It appears that most successful Masters solved this dilemma by taking calculated risks. In the case of Titanic, Captain Smith made the conscious decision to transit a known ice field at full speed, trusting in the clear weather conditions, the accuracy of the ice positions received over the wireless, his projections as to where Titanic would possibly encounter ice, and the attention of his watch team to detect ice in time to avoid it. In this situation, Smith or Murdoch probably would not have used a searchlight, even had one been available for use and the concern for other ships in the vicinity been somehow resolved. Without knowing beforehand the bearing of the hazard ahead, how does one determine where to direct the beam of light? When travelling at 21+ knots, one might be able to avoid a berg that appeared in the searchlight's beam at a maximum of 2000 yards ahead of the ship (this figure based on the reported experience of HMS Brilliant's 24-inch projector), but what hazards lay outside the field of light? When the deck officer is blinded to the world outside the searchlight's beam, what direction does he order the ship to turn when avoiding the spotlighted berg? Will he risk running into more ice? In an environment where hazards and ship alike are in constant motion, the deck officer must have an awareness of everything in his vicinity (and not just what might be illuminated in front of him) at any particular moment.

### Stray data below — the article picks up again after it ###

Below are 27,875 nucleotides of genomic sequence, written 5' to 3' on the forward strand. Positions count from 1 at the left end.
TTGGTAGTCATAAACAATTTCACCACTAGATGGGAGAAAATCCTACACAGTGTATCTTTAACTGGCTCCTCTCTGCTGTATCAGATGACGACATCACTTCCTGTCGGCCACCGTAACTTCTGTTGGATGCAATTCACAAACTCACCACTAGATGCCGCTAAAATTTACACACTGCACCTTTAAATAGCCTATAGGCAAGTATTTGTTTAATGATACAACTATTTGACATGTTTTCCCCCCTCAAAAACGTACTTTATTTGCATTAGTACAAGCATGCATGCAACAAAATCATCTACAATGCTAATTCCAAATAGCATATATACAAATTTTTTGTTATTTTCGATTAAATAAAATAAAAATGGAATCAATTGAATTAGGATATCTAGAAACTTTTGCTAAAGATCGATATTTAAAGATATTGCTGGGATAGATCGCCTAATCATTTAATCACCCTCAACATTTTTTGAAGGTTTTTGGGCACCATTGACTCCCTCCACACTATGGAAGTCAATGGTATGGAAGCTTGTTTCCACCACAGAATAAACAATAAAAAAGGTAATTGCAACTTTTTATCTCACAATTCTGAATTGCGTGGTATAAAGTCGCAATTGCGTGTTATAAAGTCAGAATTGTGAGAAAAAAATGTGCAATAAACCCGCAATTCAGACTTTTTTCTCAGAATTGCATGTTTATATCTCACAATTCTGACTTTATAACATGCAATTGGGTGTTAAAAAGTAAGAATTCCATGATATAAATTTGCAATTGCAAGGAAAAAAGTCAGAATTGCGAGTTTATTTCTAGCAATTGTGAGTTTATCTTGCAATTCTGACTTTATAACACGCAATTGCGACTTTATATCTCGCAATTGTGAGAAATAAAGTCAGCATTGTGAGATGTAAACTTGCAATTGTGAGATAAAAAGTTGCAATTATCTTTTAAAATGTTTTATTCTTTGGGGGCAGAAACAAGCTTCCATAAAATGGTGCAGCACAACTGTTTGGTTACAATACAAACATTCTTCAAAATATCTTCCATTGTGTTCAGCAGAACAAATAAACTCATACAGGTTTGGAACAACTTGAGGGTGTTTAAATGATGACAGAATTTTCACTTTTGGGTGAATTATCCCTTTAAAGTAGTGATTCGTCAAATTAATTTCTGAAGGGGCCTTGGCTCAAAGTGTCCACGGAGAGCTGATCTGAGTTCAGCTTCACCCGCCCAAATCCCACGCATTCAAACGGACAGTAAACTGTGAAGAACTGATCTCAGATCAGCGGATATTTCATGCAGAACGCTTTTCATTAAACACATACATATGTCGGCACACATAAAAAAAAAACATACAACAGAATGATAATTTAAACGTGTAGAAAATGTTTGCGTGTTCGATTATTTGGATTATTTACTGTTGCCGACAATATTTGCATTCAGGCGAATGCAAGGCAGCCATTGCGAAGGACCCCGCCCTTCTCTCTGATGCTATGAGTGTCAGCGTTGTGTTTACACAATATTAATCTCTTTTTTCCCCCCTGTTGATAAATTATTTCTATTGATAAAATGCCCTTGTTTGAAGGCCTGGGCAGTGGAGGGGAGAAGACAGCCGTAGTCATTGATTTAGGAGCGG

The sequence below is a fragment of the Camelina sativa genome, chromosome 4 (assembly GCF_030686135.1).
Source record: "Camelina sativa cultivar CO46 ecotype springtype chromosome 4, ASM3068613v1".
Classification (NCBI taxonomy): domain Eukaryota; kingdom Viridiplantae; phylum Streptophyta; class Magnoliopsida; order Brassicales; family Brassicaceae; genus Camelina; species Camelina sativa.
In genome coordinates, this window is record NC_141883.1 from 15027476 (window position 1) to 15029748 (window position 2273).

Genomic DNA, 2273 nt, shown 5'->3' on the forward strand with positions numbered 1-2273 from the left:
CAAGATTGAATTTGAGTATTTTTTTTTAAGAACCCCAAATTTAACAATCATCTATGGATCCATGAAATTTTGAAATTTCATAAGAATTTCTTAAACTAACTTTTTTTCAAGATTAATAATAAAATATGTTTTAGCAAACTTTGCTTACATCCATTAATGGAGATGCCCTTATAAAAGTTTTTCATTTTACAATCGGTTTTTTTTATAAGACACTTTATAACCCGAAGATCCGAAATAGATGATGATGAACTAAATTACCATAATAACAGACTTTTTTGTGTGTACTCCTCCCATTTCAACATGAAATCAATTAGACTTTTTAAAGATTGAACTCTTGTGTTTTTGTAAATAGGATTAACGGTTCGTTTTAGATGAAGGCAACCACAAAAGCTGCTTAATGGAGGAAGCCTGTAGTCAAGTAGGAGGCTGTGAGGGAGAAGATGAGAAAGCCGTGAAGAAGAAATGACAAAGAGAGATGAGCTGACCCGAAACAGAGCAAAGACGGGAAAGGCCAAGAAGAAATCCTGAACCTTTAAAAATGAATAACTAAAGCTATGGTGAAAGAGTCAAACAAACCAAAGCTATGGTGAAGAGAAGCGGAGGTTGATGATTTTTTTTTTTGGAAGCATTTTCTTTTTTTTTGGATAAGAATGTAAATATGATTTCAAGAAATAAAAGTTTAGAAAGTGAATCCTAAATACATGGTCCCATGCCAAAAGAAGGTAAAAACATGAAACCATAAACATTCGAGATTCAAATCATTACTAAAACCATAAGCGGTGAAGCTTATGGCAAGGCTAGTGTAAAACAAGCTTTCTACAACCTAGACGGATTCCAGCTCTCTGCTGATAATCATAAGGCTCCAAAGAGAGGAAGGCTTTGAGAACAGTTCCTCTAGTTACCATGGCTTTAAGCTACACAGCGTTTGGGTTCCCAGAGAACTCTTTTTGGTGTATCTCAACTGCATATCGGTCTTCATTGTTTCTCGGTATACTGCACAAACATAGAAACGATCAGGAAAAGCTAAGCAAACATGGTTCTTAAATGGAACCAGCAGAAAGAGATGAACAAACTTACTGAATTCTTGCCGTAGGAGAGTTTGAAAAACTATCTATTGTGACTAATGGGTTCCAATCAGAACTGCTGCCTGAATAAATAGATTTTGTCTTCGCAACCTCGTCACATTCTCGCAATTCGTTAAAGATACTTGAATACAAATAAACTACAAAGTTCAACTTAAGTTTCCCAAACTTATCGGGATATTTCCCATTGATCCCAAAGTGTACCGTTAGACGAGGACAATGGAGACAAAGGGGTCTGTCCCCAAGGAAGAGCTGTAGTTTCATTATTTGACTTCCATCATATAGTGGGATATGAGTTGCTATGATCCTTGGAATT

The Wreck Commissioner asked the Admiralty representative during the BOT Enquiry to weigh the advantages and disadvantages of equipping ships of the merchant marine with searchlights. Captain Miller responded in essence that the disadvantages outweighed the advantages, and it was therefore the opinion of the Admiralty that merchant ships should not be equipped with searchlights. For reasons explored in this article, and taken within the context of the times, that conclusion seems to have been entirely correct. Many ships today carry searchlights, but they also carry a host of navigational aids that were not available in Titanic's time. The modern watch officer is, in a practical sense, as dependent on surface-search radar as on his seaman's eye. On the other hand, First Officer Murdoch and Lookouts Frederick Fleet and Reginald Lee had only their eyes to watch for hazards ahead of the ship and the decisions based on their ability to see into the night proved to be unreasonable. The use of a searchlight might have extended the crew's vision within the relatively narrow beam of light, but would have completely blinded them to hazards outside the light. Had the supposed searchlight not been trained directly at the fatal berg, it too might have been overlooked completely. The fate of the ship was not dependent on lack of a searchlight, but rather the speed at which the ship was running. If the safety of his ship had really been of highest priority to Captain Smith, the most effective action he could have taken would have been to reduce speed to the point where his watchstanders would have had sufficient time to detect, react and avoid ice in their path. All else obscures that basic fact.
The author would like to thank Senan Molony, editor of the White Star Journal, for soliciting this article for publication.